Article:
Prior to Wilson, Taysom Hill was the BYU alumn that most NFL fans recognize as emblematic of BYU’s footprint. Guys like Fred Warner, Kyle Van Noy, Jamaal Williams, and more, all suited up for the Cougars in recent years. Warner has become a budding star in San Francisco. Coming into the preseason, BYU was thought to have limited 2021 NFL Draft prospects.
However, Wilson used the 2020 college football season to increase his NFL Draft stock exponentially. Wilson now finds himself at the epicenter of the quarterback draft buzz.
Zach Wilson NFL Draft Profile
- Position: Quarterback
- School: BYU
- Year: Junior
- Height: 6’2 1/8″
- Weight: 210 pounds
Tony Pauline’s Zach Wilson Scouting Report
Positives: Smart, instinctive quarterback whose draft stock has been on a straight rise north the past year. Heady, poised, and does a tremendous job commanding the offense. Patient, buys as much time as necessary and spreads the ball around using all his targets. Natural-looking off the safety and shows incredible football instincts and intellect. Always on the same page as receivers, accurate and also resilient. Displays a sense of timing and does not have receivers waiting for the ball as they exit breaks.
Senses the rush, remains poised under pressure, and will take a sack or throw the ball away rather than force an errant pass. Puts the ball up and lets receivers compete for the reception. Rebounded well from the few errant passes he threw last season and knows how to ignite his offense. Effectively sets up screen throws and delivers a catchable ball. Easily gets outside the pocket, keeps his eyes downfield, and runs with the ball as a last resort.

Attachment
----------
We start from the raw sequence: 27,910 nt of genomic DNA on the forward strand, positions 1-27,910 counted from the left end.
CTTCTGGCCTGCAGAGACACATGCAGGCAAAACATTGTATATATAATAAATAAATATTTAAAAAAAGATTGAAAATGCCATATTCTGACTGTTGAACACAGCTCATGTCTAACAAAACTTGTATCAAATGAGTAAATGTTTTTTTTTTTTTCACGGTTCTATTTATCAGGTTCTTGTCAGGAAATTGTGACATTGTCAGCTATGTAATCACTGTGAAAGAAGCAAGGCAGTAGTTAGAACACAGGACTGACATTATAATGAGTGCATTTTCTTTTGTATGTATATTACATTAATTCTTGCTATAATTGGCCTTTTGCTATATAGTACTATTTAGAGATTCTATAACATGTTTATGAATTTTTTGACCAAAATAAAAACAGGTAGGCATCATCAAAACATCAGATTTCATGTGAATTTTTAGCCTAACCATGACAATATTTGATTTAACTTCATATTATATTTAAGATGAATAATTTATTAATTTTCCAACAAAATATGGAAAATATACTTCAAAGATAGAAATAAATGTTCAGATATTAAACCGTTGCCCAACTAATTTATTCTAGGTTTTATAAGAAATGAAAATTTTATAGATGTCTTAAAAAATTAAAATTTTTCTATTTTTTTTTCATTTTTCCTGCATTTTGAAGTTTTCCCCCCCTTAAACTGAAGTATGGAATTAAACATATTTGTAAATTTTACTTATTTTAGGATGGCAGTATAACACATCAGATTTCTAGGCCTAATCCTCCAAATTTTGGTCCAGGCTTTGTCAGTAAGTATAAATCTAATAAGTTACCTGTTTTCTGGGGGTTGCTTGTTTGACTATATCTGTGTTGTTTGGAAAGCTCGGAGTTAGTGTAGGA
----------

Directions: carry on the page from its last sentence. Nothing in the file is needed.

Displays a lot of toughness carrying the ball on designed quarterback runs. Incredibly elusive scrambling away from defenders. Keeps the chains moving and leads the offense down the field.
Negatives: Lacks great quarterback stature. Does not drive deep throws with speed. Occasionally releases the ball off his back foot. Will struggle withstanding the rush at the next level. Has an injury history, including shoulder surgeries that must be checked out.
Analysis: Wilson has been the talk of the town at the quarterback position since December, and his legend continues to grow. He possesses outstanding intangibles, and his ability to quickly process information on and off the field is second to none in this year’s draft. He’s more of a system quarterback for a timing offense, but he will struggle in the vertical game. Wilson has a tremendous future at the next level if put in the proper scheme and properly coached.
Zach Wilson Player Profile
Before coming to BYU, Zach Wilson was a three-star quarterback who got his first high school start as a Junior. Coming from Utah, Wilson turned heads as the starter for Corner Canyon High School. Throughout his three years at Corner Canyon, Wilson racked up 5,842 passing yards and 45 touchdowns. Wilson added another 1,310 rushing yards on the ground, including 752 rushing yards in his senior year.
During that impressive senior campaign, Wilson took Corner Canyon to the state semifinals before falling. Wilson found himself as the face of Corner Canyon football and got calls from all around the country due to his high level of play.
Many Power Five teams called, including Iowa, Minnesota, Oregon State, California, and Syracuse. However, Wilson’s roots were closer to home, narrowing his final two teams down to BYU and Boise State.